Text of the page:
Background Active perinatal care increases the survival of extremely preterm infants but there are concerns that improved survival might increase the rate of disabled survivors.
Objective To determine neurodevelopmental outcome at 6.5 years of age in extremely preterm children (EPT, <27 weeks) in a Swedish National cohort.
Design/methods Poulation-based prospective cohort of all EPT children born in Sweden from April 1, 2004, to March 31, 2007. Survivors were assessed and compared with a term-born control group. Of 707 live-born infants, 69% survived to 6.5 years. Intellectual ability was measured with WISC- lV and results were related to the mean and SD of the controls. Clinical examination and parental questionnaires were used for diagnosis of cerebral palsy, hearing and vision impairments.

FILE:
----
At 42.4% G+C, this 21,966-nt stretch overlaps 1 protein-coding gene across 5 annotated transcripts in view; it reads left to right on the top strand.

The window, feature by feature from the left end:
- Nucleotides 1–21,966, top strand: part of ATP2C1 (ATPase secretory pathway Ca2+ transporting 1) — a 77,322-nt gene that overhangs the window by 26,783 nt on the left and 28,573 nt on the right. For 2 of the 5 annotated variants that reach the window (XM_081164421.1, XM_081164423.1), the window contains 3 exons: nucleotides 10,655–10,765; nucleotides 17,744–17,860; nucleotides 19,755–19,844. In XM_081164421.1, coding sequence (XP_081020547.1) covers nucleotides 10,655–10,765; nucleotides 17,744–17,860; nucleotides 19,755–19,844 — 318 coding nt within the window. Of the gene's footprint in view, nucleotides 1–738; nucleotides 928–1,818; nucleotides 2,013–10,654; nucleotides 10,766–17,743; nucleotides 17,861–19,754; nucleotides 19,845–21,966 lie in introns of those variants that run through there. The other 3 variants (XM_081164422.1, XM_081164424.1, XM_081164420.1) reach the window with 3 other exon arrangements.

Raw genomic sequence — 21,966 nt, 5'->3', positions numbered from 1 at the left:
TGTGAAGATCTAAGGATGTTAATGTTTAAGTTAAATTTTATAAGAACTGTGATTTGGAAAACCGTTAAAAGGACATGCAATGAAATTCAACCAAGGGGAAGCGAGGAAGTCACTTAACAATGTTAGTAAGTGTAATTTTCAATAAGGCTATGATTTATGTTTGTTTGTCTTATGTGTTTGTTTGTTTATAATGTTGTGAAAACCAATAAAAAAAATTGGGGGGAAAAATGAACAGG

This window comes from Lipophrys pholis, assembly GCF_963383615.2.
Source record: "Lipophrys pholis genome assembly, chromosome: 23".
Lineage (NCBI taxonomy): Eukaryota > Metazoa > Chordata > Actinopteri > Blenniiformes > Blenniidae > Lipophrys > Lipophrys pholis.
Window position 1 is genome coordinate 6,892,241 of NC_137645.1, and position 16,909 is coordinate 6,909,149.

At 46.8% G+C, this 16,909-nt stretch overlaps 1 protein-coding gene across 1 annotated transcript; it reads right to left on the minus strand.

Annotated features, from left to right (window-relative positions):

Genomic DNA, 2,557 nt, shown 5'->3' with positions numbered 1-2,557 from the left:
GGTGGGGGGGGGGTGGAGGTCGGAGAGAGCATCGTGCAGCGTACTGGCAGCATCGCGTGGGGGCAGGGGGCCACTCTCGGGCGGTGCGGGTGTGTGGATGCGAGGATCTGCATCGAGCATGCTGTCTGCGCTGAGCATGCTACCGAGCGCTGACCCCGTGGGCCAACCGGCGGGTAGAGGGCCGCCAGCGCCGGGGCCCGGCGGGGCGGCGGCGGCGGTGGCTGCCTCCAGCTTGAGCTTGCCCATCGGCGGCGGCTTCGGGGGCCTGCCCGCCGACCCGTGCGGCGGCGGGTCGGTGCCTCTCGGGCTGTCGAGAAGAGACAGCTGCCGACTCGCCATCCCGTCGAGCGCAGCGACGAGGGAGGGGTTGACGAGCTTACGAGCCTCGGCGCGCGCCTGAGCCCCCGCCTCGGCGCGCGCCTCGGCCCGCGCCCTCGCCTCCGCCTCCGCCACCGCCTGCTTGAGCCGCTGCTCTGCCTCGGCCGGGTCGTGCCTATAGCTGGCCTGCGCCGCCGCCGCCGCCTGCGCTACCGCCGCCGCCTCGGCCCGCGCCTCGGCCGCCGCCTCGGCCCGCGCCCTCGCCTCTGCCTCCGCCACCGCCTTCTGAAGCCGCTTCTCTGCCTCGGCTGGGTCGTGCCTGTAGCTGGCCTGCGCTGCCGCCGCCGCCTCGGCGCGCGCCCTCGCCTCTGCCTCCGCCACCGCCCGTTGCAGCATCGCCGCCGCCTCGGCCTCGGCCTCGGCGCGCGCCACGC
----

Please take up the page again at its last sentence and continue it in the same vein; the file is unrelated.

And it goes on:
Results At a median age of 78 months, 445 of 494 eligible EPT children (90%) were assed (59 by chart review). The rates of cerebral palsy, moderate visual impairment, blindness and deafness were 9.2%, 5.2%, 2.0% and 0.7%, respectively vs 0.0%, 0.5%, 0% and 0%, respectively among 370 controls. 364 EPT children and 369 controls were formally tested with WISC-lV. Intellectual impairment < -2SD but >-3SD, and < -3SD was 9% and 19%, respectively vs 1.9% and 0%, respectively among controls. In 445 EPT children either formally assessed or by chart review, the rates of moderate and severe neurodevelopmental disabilities were 19% and 11%, respectively compared with 2.4% and 0%, respectively among control children.
Conclusion Disability rates are comparable to similar studies that report lower survival rates.
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